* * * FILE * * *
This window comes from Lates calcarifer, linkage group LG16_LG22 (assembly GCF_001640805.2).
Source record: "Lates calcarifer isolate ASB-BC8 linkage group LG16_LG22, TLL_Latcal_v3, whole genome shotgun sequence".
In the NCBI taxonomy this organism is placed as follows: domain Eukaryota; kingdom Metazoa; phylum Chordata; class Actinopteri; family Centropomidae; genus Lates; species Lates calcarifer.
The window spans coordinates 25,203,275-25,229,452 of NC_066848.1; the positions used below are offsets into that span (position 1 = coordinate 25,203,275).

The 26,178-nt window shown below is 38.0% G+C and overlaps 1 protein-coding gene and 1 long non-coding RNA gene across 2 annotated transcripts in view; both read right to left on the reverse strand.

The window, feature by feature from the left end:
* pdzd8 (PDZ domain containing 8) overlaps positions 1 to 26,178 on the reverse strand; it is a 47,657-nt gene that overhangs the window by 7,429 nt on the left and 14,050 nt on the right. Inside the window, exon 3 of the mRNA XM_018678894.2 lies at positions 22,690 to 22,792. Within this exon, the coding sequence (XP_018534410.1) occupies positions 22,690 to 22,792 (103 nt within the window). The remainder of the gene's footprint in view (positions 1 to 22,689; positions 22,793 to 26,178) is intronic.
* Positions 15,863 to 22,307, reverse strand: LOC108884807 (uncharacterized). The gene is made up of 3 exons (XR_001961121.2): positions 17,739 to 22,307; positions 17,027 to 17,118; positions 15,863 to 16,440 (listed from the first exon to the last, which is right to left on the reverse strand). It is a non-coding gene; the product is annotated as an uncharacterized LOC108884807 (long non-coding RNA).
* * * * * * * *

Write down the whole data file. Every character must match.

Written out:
This window comes from Lates calcarifer, linkage group LG16_LG22 (assembly GCF_001640805.2).
Source record: "Lates calcarifer isolate ASB-BC8 linkage group LG16_LG22, TLL_Latcal_v3, whole genome shotgun sequence".
In the NCBI taxonomy this organism is placed as follows: domain Eukaryota; kingdom Metazoa; phylum Chordata; class Actinopteri; family Centropomidae; genus Lates; species Lates calcarifer.
The window spans coordinates 25,203,275-25,229,452 of NC_066848.1; the positions used below are offsets into that span (position 1 = coordinate 25,203,275).

The 26,178-nt window shown below is 38.0% G+C and overlaps 1 protein-coding gene and 1 long non-coding RNA gene across 2 annotated transcripts in view; both read right to left on the reverse strand.

The window, feature by feature from the left end:
* pdzd8 (PDZ domain containing 8) overlaps positions 1 to 26,178 on the reverse strand; it is a 47,657-nt gene that overhangs the window by 7,429 nt on the left and 14,050 nt on the right. Inside the window, exon 3 of the mRNA XM_018678894.2 lies at positions 22,690 to 22,792. Within this exon, the coding sequence (XP_018534410.1) occupies positions 22,690 to 22,792 (103 nt within the window). The remainder of the gene's footprint in view (positions 1 to 22,689; positions 22,793 to 26,178) is intronic.
* Positions 15,863 to 22,307, reverse strand: LOC108884807 (uncharacterized). The gene is made up of 3 exons (XR_001961121.2): positions 17,739 to 22,307; positions 17,027 to 17,118; positions 15,863 to 16,440 (listed from the first exon to the last, which is right to left on the reverse strand). It is a non-coding gene; the product is annotated as an uncharacterized LOC108884807 (long non-coding RNA).